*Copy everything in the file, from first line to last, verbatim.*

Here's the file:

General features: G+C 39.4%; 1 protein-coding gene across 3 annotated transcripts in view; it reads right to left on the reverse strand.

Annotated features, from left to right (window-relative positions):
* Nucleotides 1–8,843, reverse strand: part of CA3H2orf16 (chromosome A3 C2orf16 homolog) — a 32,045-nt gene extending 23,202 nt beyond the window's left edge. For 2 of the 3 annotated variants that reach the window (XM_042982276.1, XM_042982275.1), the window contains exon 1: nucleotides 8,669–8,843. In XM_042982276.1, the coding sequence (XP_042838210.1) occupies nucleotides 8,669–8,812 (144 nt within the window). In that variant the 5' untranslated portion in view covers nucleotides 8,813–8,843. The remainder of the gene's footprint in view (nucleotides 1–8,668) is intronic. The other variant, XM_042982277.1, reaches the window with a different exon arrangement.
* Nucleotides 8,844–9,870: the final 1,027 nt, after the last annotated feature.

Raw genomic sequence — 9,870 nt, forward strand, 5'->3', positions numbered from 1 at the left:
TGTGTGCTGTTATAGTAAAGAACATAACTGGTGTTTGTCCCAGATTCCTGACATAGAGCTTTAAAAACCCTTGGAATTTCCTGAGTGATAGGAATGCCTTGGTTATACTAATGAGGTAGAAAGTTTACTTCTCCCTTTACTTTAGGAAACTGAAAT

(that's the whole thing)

General features: G+C 39.4%; 1 protein-coding gene across 3 annotated transcripts in view; it reads right to left on the reverse strand.

Annotated features, from left to right (window-relative positions):
* Nucleotides 1–8,843, reverse strand: part of CA3H2orf16 (chromosome A3 C2orf16 homolog) — a 32,045-nt gene extending 23,202 nt beyond the window's left edge. For 2 of the 3 annotated variants that reach the window (XM_042982276.1, XM_042982275.1), the window contains exon 1: nucleotides 8,669–8,843. In XM_042982276.1, the coding sequence (XP_042838210.1) occupies nucleotides 8,669–8,812 (144 nt within the window). In that variant the 5' untranslated portion in view covers nucleotides 8,813–8,843. The remainder of the gene's footprint in view (nucleotides 1–8,668) is intronic. The other variant, XM_042982277.1, reaches the window with a different exon arrangement.
* Nucleotides 8,844–9,870: the final 1,027 nt, after the last annotated feature.

Raw genomic sequence — 9,870 nt, forward strand, 5'->3', positions numbered from 1 at the left:
TGTGTGCTGTTATAGTAAAGAACATAACTGGTGTTTGTCCCAGATTCCTGACATAGAGCTTTAAAAACCCTTGGAATTTCCTGAGTGATAGGAATGCCTTGGTTATACTAATGAGGTAGAAAGTTTACTTCTCCCTTTACTTTAGGAAACTGAAAT